Get back to work

Astika Kappagoda
Med J Aust 2014; 200 (2): 63. || doi: 10.5694/mja14.c0203
Published online: 3 February 2014

A quote from literature is a time-honoured trope used in editorials to exemplify a chosen theme. Literature, however, is often negative about the idea of returning to work, which many doctors are now doing. Indeed, work itself is usually considered a black hole of mundanity. In the real world, any new year’s resolutions to do things better this time may already be starting to dissipate under the influence of such negativity. However, work, though at times uninspiring, does somehow get things done.

Unfortunately, despite our best efforts, any resolution to stop the introduction into Australia of microorganisms resistant to multiple antimicrobial agents has probably been in vain. The case of a man repatriated from Greece with complications from perforated diverticulitis has brought home to clinicians that Australia has not averted the threat of multidrug-resistant (MDR) organisms. In their case report (doi: 10.5694/mja13.10592), Chua and colleagues describe the stormy and protracted course of “last line of defence” antimicrobials, complex operations and costly isolation and cross-infection prevention protocols. They identified 10 patients admitted to Austin Health between December 2011 and February 2013 with MDR organisms and a history of recent overseas travel. The larger implications of such cases for Australian health care are becoming clearer.

In hospitals across Australia, many wards and emergency departments will have welcomed new additions to their medical teams as this year’s interns started their first clinical term. All doctors well remember their first foray into paid clinical work, for reasons good and bad, and everyone can think of how their own apprenticeship could have been better supported and more focused on learning and practice. We all recognise that interns need ongoing structured education, protected from their clinical duties. In 2008, the Garling inquiry recommended interns spend 20% of their rostered time in a formal clinical training program (http://www.lawlink.$file/E_Overview.pdf). Oates and colleagues (doi: 10.5694/mja13.10213) have estimated how much their education costs the New South Wales health system and found the total was close to $15 000 per intern. They also found that, in NSW, only 6% of an intern’s time is allocated to these educational activities, well short of the 20% recommended nearly 6 years ago. Interns are better supported educationally than previously, but there is still a considerable way to go in improving our investment in this area of health care.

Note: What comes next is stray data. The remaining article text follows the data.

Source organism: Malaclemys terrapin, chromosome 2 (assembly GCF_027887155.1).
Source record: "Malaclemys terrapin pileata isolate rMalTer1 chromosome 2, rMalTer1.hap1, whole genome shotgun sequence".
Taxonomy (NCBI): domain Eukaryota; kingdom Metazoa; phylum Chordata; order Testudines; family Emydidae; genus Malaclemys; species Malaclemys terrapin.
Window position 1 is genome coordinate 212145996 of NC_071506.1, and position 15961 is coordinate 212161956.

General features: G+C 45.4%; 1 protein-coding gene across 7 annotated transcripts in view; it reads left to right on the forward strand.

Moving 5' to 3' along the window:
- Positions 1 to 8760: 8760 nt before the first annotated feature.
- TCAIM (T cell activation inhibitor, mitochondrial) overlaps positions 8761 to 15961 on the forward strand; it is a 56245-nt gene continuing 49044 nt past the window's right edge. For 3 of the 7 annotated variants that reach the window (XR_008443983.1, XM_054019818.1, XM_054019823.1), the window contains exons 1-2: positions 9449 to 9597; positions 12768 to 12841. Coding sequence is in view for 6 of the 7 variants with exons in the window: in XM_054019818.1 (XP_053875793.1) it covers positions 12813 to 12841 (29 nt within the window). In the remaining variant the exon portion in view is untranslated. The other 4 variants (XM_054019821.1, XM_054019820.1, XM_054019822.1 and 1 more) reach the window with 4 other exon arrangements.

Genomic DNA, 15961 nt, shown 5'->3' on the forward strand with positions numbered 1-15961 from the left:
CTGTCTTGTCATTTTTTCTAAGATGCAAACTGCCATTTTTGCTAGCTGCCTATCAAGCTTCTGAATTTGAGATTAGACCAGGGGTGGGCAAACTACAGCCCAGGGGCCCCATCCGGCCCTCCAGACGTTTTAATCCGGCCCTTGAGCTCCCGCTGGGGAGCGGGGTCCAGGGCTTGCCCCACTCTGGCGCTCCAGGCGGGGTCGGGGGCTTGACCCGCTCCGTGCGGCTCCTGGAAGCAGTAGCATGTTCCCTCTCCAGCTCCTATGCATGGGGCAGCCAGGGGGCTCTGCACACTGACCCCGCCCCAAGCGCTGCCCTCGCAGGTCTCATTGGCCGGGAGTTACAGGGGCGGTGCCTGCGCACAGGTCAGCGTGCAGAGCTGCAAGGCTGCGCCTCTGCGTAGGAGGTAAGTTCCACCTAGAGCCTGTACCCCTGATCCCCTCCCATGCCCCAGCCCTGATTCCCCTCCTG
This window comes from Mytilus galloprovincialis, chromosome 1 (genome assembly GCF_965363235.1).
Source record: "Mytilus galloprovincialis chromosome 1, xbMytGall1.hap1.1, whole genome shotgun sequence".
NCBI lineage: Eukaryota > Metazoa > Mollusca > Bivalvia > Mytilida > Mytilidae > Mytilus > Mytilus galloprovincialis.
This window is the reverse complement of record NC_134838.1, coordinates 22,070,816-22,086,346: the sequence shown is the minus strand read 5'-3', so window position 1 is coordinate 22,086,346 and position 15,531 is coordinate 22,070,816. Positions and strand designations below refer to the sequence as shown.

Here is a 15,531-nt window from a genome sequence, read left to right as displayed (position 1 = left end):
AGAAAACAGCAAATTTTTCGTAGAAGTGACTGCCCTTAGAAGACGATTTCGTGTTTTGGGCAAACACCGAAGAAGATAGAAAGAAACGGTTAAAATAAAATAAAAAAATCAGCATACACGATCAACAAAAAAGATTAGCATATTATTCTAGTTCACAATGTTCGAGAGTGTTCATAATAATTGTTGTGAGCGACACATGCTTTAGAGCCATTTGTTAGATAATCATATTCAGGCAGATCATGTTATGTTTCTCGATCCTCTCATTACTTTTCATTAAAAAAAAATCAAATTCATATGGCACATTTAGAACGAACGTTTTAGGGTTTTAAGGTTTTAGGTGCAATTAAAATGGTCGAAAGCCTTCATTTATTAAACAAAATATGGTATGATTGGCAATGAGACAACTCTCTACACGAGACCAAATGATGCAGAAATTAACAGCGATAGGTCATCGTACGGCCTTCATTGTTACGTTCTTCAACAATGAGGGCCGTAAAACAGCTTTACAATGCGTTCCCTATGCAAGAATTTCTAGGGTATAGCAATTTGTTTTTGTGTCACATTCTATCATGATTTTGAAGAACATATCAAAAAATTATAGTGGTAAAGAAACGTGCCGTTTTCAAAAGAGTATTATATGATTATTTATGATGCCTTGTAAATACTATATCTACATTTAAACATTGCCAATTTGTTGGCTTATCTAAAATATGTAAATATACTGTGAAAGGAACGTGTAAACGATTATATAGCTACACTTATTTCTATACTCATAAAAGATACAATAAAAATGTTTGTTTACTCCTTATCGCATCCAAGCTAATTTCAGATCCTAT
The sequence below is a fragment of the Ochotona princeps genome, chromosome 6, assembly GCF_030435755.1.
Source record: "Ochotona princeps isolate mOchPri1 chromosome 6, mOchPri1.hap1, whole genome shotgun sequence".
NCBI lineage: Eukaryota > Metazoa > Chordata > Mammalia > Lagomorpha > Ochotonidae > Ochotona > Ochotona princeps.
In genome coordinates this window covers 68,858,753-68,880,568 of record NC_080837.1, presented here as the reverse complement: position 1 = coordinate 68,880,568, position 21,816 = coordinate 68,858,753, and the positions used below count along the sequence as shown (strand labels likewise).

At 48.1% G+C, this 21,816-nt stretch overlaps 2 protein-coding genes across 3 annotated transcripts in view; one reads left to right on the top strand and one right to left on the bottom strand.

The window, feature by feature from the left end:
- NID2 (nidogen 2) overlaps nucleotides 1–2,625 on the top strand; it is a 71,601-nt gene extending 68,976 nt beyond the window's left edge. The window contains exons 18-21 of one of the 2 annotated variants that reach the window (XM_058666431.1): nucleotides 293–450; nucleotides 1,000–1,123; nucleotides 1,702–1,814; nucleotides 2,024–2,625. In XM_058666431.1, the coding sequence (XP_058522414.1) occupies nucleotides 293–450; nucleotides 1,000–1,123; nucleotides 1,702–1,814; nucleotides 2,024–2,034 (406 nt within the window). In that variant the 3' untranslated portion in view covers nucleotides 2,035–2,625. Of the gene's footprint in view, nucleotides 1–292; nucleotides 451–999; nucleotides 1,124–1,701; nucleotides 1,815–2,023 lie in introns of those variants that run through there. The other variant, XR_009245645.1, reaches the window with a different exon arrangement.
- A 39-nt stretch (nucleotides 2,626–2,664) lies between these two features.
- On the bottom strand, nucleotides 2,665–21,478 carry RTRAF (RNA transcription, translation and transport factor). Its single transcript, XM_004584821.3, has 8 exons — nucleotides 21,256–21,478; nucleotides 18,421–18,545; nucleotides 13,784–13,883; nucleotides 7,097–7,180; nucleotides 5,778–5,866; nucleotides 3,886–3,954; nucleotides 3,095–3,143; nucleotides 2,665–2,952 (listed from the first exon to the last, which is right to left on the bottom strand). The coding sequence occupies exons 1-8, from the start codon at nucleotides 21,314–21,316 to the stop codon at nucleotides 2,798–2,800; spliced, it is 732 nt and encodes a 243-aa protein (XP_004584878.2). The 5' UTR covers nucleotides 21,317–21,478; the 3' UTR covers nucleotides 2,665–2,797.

Getting the right mix of people in medical school admissions is an area of ongoing interest. The University of Queensland dropped the requirement for applicant interviews from 2009. Wilkinson and colleagues (doi: 10.5694/mja13.10103) show that the proportion of male students admitted grew substantially thereafter, up to almost three-quarters of domestic graduate-entry students in 2012. Male candidates’ better performance in the section of the Graduate Medical School Admissions Test (GAMSAT) on biological and physical sciences reasoning is thought to play a role. There are several ways to interpret these findings, but medical school interviews appear to have a function in ensuring gender equity. This is also a discussion that has to go beyond the medical school.

Outside of hospitals and medical schools, the fight for better community health continues. Elliott and colleagues (doi: 10.5694/mja13.11240) assess the “progress” made by the federal government’s Food and Health Dialogue over the past 4 years to improve the nutritional profile of foods and enhance consumer education about healthy diet choices. Depressingly, none of the agreed goals have been achieved. The authors argue for the Dialogue to have stronger transparency and accountability in its initiatives and targets, and to manage commercial vested interests whose involvement is essential, but whose goals are different to public health objectives. Improving the food environment needs sustained commitment but, in Australia, interest and focus is in danger of fizzling out. Let us hope that everyone involved can keep a lid on the influences that may stymie progress and get back to the work needed to renew this resolution to make Australians healthier.

  • Astika Kappagoda

  • Medical Journal of Australia, Sydney, NSW.



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